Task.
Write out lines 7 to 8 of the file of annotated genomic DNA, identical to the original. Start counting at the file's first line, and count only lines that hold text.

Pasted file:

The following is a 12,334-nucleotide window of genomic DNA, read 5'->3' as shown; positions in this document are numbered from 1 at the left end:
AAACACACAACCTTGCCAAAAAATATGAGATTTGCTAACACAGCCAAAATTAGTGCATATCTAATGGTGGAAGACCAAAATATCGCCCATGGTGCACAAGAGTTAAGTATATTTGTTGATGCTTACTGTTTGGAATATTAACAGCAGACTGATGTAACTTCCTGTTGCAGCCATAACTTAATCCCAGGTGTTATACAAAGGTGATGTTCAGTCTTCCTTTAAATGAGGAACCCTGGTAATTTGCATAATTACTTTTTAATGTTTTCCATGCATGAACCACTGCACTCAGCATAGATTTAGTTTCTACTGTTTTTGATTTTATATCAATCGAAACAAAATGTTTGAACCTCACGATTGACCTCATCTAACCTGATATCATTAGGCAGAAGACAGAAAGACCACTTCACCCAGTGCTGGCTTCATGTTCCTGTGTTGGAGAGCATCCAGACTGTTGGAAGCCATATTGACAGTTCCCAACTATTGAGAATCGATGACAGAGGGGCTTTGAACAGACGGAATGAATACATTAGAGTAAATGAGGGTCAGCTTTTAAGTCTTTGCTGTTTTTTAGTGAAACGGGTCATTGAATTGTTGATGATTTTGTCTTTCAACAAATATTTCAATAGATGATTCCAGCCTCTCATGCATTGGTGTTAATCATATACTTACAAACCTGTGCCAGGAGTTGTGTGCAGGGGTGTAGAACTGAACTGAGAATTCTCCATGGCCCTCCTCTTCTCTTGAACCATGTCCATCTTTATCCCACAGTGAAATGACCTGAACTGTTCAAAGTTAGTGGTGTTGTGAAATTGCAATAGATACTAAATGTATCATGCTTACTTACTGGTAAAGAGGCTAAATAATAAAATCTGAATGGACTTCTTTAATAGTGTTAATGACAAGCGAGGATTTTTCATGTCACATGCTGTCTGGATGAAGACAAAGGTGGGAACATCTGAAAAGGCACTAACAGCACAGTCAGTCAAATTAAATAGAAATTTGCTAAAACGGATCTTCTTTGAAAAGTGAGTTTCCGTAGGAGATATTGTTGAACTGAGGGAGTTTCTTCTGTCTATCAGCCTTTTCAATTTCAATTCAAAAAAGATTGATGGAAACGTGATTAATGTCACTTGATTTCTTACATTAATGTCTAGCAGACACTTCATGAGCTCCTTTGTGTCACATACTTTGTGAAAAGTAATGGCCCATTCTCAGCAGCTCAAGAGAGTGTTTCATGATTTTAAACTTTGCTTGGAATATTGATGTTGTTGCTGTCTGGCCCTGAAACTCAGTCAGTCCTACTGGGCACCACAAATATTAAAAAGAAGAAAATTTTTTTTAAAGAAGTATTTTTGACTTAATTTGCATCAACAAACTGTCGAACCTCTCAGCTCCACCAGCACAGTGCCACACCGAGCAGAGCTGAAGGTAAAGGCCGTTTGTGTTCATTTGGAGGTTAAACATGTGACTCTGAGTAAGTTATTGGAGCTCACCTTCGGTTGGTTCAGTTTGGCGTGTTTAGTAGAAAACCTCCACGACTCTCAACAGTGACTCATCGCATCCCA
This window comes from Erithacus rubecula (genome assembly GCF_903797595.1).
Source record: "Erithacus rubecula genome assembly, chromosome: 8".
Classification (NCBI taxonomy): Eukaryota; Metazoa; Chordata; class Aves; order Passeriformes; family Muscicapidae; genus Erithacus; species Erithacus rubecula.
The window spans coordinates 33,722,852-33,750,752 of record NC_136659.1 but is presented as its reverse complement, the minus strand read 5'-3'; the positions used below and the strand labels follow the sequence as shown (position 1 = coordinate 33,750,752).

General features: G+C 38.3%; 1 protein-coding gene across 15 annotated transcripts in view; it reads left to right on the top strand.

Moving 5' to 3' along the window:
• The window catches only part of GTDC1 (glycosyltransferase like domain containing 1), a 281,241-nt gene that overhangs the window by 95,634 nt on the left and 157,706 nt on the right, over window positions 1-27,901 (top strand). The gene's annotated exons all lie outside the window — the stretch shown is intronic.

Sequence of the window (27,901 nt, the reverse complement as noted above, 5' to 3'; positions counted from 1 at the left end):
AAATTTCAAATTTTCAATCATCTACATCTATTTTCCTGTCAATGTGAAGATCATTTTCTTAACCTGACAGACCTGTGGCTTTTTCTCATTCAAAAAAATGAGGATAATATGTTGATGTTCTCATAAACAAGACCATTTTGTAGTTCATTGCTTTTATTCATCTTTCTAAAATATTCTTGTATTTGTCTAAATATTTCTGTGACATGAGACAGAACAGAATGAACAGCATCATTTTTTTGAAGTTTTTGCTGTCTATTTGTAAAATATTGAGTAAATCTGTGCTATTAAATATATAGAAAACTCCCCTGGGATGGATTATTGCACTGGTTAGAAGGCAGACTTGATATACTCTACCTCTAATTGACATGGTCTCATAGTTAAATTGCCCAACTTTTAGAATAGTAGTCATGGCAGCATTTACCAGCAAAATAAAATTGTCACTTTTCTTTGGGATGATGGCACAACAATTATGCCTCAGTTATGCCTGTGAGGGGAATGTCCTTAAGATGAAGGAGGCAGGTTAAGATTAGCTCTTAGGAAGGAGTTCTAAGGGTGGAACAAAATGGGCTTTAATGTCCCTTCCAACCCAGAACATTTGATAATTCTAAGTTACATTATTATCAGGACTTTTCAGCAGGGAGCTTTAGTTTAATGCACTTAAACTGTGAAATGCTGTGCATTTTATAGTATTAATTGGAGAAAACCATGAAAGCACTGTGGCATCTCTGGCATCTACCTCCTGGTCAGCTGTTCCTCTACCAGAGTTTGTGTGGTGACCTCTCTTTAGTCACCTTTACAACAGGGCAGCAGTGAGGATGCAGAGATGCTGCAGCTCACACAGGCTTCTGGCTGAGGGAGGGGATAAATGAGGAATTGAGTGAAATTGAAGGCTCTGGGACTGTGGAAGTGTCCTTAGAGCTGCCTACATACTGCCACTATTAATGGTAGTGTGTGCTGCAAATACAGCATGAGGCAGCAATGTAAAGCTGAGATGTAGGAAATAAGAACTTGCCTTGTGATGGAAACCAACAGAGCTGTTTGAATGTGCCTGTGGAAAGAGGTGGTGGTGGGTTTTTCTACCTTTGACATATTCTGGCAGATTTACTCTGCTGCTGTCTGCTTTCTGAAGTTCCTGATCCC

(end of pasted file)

General features: G+C 38.3%; 1 protein-coding gene across 15 annotated transcripts in view; it reads left to right on the top strand.

Moving 5' to 3' along the window: